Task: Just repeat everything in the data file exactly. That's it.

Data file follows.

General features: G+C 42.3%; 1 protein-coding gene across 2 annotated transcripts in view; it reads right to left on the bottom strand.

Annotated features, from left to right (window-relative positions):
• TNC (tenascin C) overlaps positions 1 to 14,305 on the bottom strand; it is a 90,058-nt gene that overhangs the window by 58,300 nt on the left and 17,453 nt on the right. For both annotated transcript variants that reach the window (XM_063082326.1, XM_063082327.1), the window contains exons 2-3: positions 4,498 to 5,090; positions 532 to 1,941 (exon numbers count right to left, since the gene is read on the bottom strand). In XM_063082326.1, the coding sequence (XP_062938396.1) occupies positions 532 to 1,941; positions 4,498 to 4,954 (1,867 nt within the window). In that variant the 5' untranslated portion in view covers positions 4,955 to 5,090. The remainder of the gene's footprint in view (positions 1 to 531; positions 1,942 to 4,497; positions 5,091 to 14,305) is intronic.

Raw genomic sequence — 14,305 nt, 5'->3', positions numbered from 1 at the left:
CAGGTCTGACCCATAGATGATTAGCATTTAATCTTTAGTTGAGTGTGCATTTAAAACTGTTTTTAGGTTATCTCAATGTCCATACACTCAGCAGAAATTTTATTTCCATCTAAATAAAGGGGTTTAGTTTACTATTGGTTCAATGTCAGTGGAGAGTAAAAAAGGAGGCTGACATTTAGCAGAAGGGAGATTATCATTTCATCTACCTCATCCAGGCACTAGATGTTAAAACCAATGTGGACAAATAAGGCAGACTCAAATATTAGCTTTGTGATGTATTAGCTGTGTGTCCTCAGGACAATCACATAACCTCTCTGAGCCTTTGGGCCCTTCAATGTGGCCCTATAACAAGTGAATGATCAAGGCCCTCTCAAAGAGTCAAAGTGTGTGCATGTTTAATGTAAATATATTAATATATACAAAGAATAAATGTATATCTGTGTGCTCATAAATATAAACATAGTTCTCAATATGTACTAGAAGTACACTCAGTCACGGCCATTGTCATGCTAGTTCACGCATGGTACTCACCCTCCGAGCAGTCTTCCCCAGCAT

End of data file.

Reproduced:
General features: G+C 42.3%; 1 protein-coding gene across 2 annotated transcripts in view; it reads right to left on the bottom strand.

Annotated features, from left to right (window-relative positions):
• TNC (tenascin C) overlaps positions 1 to 14,305 on the bottom strand; it is a 90,058-nt gene that overhangs the window by 58,300 nt on the left and 17,453 nt on the right. For both annotated transcript variants that reach the window (XM_063082326.1, XM_063082327.1), the window contains exons 2-3: positions 4,498 to 5,090; positions 532 to 1,941 (exon numbers count right to left, since the gene is read on the bottom strand). In XM_063082326.1, the coding sequence (XP_062938396.1) occupies positions 532 to 1,941; positions 4,498 to 4,954 (1,867 nt within the window). In that variant the 5' untranslated portion in view covers positions 4,955 to 5,090. The remainder of the gene's footprint in view (positions 1 to 531; positions 1,942 to 4,497; positions 5,091 to 14,305) is intronic.

Raw genomic sequence — 14,305 nt, 5'->3', positions numbered from 1 at the left:
CAGGTCTGACCCATAGATGATTAGCATTTAATCTTTAGTTGAGTGTGCATTTAAAACTGTTTTTAGGTTATCTCAATGTCCATACACTCAGCAGAAATTTTATTTCCATCTAAATAAAGGGGTTTAGTTTACTATTGGTTCAATGTCAGTGGAGAGTAAAAAAGGAGGCTGACATTTAGCAGAAGGGAGATTATCATTTCATCTACCTCATCCAGGCACTAGATGTTAAAACCAATGTGGACAAATAAGGCAGACTCAAATATTAGCTTTGTGATGTATTAGCTGTGTGTCCTCAGGACAATCACATAACCTCTCTGAGCCTTTGGGCCCTTCAATGTGGCCCTATAACAAGTGAATGATCAAGGCCCTCTCAAAGAGTCAAAGTGTGTGCATGTTTAATGTAAATATATTAATATATACAAAGAATAAATGTATATCTGTGTGCTCATAAATATAAACATAGTTCTCAATATGTACTAGAAGTACACTCAGTCACGGCCATTGTCATGCTAGTTCACGCATGGTACTCACCCTCCGAGCAGTCTTCCCCAGCAT